• Netflix streaming has no commercials. Let me repeat that: no commercials. These days, we are forced to watch commercials even when we pay for something (e.g., movies in the theater and on some DVDs that don’t let you skip the ads). Double bonus: my kids can watch children’s programming without having to watch sugary cereal and toy commercials. So when my kids watch Sponge Bob, then don’t beg me for Barbies afterward. Sweet.
  • Netflix’s streaming catalog is pretty good. I can watch all eight seasons of Monk whenever I want. How obsessively cool is that? Unlike cable, Netflix offers more than just Law & Order reruns and works around my busy schedule.
  • Unlike cable and DVD service, Netflix saves my spot when I have to stop a video. I can’t even watch a 22 minute episode of 30 Rock without stopping. I have three kids; it’s inevitable. When I collapse at the end of a long day, I don’t have the energy to load a disc, figure out how to skip the annoying previews, and see if I can remember where I stopped my show or movie. I will, however, lift myself out of my mini coma to start Netflix streaming to catch the end of that 30 Rock episode I wanted to finish. And I think that’s worth $8 per month.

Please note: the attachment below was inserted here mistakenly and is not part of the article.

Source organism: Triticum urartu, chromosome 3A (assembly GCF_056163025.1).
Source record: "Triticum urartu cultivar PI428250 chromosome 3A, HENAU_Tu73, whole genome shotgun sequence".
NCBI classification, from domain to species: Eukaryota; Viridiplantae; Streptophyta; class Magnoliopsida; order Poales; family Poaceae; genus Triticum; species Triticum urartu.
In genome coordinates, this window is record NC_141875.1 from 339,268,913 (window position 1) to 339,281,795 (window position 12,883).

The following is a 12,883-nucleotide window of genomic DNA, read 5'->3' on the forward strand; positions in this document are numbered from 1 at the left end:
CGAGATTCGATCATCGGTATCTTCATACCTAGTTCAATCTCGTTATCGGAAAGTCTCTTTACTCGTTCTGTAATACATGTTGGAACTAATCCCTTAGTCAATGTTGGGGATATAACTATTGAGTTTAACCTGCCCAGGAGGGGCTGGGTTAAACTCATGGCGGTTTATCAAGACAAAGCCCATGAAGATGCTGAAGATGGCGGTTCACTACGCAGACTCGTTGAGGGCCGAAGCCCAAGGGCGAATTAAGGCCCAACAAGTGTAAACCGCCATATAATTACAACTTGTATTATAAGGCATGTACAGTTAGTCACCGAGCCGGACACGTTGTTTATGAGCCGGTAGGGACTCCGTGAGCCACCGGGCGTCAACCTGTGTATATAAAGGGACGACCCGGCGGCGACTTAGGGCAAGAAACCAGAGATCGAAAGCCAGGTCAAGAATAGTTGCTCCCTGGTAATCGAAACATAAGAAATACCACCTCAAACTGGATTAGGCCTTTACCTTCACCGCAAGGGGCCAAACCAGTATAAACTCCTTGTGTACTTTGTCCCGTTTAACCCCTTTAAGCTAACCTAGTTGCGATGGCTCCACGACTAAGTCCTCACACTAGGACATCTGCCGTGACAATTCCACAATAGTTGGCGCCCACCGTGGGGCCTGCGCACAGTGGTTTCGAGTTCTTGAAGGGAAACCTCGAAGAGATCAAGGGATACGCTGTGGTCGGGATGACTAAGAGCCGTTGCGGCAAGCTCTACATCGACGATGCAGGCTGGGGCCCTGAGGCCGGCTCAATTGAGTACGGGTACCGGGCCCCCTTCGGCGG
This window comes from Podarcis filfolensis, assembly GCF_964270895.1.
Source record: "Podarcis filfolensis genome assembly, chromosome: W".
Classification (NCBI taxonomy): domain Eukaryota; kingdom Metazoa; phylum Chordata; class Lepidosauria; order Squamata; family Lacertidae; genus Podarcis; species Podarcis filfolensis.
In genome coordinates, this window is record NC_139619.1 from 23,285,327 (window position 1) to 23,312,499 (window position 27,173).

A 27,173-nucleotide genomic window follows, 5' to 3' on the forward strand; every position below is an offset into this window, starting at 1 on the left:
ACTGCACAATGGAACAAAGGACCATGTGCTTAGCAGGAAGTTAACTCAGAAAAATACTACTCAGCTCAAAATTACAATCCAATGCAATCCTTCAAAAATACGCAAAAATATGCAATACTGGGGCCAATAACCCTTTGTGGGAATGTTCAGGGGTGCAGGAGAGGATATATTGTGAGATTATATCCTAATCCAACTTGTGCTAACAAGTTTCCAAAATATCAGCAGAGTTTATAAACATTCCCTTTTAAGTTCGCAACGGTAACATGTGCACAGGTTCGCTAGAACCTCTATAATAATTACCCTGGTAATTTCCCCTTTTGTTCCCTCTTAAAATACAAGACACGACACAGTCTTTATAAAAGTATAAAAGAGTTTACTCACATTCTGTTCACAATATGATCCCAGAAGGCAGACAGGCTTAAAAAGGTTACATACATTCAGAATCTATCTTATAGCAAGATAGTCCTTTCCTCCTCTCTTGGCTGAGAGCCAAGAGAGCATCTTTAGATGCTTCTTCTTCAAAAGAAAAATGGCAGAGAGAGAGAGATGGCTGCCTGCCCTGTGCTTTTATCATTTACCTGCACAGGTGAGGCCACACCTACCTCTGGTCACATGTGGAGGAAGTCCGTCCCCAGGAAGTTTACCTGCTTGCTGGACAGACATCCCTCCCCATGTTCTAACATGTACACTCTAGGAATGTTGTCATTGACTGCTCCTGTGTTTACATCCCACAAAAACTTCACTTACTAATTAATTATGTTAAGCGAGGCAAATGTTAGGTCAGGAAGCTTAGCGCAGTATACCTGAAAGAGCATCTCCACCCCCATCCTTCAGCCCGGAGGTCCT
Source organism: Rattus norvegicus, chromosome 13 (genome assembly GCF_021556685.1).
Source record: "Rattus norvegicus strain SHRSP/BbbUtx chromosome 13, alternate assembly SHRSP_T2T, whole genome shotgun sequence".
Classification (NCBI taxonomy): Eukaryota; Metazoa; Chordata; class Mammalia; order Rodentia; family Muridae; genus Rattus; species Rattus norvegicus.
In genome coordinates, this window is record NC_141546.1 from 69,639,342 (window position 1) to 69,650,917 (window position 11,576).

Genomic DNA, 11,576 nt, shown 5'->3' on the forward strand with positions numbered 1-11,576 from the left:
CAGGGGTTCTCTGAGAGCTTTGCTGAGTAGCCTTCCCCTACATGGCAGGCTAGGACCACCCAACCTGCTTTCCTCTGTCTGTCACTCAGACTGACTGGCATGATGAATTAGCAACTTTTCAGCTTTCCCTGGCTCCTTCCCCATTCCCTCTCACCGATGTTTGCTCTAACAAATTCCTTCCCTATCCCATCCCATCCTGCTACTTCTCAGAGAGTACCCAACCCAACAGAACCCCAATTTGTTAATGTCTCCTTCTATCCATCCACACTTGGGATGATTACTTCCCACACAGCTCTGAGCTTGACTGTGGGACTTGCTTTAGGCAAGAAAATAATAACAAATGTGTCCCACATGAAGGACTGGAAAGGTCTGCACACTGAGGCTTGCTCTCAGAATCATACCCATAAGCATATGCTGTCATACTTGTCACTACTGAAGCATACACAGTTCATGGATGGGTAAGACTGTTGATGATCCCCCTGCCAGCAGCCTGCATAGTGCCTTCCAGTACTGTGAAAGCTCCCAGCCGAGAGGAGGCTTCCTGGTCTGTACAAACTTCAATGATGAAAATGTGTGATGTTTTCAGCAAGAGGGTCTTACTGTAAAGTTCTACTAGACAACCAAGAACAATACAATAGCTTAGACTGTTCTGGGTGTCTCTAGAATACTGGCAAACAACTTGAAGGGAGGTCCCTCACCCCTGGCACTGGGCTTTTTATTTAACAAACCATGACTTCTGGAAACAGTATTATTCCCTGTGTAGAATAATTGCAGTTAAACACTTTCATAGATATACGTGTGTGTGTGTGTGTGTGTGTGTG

Have you cancelled your Netflix service?

Advertisements

4 responses to “am I the only person who doesn’t feel betrayed by Netflix?

  • Diana

    I totally agree, and especially appreciate the lack of commercials and great streaming quality (even on slow internet connections). I think the most legit complaint I hear is that their streaming content could be improved, and more new releases could be available.

  • Larry Snyder (@LarrySnyder610)

    I agree, party. Netflix is good. But instead of getting better, as most good services do, it seems to be getting worse. Some titles that were available streaming are no longer. Prices are going up (not slowly). Today’s development about separate streaming and DVD websites is silly and inconvenient.

  • Tim H.

    I don’t feel betrayed. But I’m not a subscriber.

  • Laura McLay

    Good points. I definitely focused on the positive when I wrote my blog posts.